There are conferences on AI, papers by learned authorities, and nonstop pitching of AI tools. But there is one group that is not quite so enthusiastic: consumers.
Many are nervous about our robotic future, judging by Artificial Intelligence And the Very Real, Real-World Anxiety It Causes, a study by Elicit.
For instance, 59% feel that while AI may provide benefits, there are inherent risks. Only 15% think it is a benevolent force for good, while 8% are undecided. And 18% say it will pose a threat to humanity.
It’s worth pondering as GDPR gets its grip on marketing activities around the world.
The study shows that 73% think some firms will go too far with AI. And 64% worry that they will use AI and “the information they have about me to engage with me.”
Case in point: “A subscription clothing retailer identifies a new outfit combination it predicts you will like and suggests it to you in an email.”
Some 67% would see this as a benefit. But 33% would not. And while 66% are happy with the idea, 34% say it makes them nervous.
The lesson here is that you can’t go too far with behavior-based emails.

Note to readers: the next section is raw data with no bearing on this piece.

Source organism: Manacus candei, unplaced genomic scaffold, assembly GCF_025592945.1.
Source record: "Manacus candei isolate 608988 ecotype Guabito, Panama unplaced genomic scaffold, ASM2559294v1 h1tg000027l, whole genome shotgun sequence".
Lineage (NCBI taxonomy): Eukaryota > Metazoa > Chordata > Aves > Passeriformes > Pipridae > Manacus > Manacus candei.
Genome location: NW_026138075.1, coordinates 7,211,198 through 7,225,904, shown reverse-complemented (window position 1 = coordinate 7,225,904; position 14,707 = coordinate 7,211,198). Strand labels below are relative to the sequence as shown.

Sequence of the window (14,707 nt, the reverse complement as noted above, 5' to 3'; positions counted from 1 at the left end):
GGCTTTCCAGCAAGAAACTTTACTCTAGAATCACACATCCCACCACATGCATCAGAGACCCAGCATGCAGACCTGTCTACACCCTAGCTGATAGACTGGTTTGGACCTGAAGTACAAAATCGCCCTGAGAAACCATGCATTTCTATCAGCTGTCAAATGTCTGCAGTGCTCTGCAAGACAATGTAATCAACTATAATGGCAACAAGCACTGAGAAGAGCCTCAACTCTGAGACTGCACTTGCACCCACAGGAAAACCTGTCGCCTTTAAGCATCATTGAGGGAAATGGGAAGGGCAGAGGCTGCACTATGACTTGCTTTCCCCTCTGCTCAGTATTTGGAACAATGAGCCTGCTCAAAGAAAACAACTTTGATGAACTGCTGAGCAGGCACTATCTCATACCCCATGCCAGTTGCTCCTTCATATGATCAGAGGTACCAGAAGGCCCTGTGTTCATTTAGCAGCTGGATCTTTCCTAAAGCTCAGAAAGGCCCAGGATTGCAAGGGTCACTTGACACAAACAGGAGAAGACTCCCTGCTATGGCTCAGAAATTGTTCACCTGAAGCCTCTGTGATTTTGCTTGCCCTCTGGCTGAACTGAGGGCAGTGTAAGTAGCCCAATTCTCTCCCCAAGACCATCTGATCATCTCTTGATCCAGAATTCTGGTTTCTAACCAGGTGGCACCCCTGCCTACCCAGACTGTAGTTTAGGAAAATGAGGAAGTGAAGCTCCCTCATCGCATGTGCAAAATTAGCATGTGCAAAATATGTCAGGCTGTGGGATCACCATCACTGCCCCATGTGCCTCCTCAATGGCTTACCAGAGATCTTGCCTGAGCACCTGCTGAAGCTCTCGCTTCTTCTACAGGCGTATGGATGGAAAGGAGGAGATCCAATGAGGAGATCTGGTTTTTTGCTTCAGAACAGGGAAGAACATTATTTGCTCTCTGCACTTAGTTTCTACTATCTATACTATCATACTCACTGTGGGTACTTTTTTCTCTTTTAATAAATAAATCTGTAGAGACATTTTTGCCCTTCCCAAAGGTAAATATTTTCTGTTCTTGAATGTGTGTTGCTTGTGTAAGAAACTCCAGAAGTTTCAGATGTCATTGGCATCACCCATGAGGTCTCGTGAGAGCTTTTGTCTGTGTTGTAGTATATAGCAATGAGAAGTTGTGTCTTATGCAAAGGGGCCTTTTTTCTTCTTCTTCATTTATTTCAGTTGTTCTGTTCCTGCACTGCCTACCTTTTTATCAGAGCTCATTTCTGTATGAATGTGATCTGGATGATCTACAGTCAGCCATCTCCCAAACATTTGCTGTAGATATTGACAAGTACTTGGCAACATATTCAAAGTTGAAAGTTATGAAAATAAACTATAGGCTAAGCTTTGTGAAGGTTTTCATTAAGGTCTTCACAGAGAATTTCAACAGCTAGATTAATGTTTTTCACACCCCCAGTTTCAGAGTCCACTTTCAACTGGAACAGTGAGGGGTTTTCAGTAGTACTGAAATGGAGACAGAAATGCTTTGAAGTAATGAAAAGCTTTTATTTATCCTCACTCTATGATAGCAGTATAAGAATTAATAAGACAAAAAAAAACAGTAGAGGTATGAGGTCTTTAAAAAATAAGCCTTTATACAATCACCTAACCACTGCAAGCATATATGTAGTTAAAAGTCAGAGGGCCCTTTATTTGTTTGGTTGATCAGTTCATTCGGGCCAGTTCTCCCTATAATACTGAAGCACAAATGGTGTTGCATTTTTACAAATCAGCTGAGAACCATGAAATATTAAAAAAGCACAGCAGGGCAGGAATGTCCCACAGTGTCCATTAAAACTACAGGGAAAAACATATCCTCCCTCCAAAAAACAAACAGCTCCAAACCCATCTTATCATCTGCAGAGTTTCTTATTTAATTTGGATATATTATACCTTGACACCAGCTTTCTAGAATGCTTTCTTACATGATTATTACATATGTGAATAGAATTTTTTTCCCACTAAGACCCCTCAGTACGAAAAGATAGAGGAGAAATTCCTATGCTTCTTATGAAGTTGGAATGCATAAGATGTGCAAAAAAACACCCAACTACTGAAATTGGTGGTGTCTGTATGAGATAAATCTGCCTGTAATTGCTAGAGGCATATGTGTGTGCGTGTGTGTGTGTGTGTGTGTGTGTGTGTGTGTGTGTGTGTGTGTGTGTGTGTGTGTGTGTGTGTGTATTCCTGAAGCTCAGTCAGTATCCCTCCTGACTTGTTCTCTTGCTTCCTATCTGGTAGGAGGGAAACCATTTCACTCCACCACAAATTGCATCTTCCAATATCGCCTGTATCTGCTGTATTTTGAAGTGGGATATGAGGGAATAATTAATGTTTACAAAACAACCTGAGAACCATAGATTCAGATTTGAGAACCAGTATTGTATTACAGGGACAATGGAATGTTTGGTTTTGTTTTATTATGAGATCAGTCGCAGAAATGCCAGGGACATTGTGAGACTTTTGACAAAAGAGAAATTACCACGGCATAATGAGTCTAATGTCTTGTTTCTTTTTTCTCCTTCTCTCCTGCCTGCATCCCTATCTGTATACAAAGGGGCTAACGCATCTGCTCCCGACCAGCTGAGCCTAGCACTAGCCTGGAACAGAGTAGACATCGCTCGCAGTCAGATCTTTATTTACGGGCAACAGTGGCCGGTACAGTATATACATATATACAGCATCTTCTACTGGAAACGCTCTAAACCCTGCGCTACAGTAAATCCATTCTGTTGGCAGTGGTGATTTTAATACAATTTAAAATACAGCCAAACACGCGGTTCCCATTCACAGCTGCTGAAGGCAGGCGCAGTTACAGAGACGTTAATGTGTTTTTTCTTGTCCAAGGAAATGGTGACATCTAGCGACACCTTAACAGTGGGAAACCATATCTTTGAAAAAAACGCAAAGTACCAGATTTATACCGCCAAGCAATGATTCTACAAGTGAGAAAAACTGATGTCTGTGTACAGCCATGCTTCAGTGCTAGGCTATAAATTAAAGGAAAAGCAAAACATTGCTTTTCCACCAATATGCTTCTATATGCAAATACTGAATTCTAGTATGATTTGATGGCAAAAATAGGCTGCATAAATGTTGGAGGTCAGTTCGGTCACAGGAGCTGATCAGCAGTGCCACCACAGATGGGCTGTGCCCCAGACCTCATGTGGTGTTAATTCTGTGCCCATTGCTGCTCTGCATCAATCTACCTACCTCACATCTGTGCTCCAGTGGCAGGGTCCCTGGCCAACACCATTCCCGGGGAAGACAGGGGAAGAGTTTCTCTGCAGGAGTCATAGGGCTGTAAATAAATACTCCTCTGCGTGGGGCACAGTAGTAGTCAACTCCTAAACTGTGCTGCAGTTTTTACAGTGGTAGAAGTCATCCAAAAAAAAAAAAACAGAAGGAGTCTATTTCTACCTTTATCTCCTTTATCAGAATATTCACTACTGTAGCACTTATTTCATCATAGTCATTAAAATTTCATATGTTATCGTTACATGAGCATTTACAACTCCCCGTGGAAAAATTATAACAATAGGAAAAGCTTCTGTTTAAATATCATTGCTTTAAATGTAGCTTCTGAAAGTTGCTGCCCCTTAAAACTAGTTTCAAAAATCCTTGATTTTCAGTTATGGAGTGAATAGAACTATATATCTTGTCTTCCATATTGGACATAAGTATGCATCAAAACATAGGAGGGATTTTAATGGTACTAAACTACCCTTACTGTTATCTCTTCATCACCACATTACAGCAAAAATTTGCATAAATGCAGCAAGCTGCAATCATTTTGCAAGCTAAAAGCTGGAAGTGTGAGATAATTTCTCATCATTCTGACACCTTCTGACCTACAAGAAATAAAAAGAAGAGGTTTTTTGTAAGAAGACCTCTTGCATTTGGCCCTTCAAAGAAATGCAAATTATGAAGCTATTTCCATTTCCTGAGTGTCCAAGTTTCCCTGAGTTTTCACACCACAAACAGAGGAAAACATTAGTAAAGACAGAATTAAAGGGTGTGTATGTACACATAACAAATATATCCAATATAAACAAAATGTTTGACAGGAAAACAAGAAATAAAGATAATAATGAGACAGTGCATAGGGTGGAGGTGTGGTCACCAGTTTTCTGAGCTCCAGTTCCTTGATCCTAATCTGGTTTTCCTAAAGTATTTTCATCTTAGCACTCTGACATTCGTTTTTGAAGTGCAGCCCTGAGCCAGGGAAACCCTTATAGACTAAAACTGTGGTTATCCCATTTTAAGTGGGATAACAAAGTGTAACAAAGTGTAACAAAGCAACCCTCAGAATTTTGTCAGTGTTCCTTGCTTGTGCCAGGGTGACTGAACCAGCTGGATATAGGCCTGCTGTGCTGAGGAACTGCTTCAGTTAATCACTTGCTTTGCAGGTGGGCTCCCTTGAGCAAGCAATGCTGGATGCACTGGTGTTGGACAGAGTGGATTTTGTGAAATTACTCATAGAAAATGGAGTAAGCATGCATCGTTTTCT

Of course, people are more concerned about personal assistants such as Alexa.
For instance, 63% would be nervous if their smart fridge notified Alexa that they were low on milk, butter and eggs, and Alexa simply ordered them with a free, same day shipping service. Also, 55% say this would not be a benefit.
In addition, 66% would be nervous if a subscription clothing service made suggestions based on what they wear on a daily basis — as captured by a camera.
Many are also put off by the notion self-driving cars. And there are shades of Hal in 2001 a Space Odyssey -- 49% would be nervous if a personal assistant defined new household tasks it could perform and went ahead and did them. Where would it end?
Finally, while 58% would be happy if a dating site suggested a potential soul mate based on questions they answered, 73% would be nervous if the site suggested a date in an establishment that both parties frequent.
Our take on it? People want to retain their own free will.
Elicit, a data and technology consultancy, surveyed 697 consumers.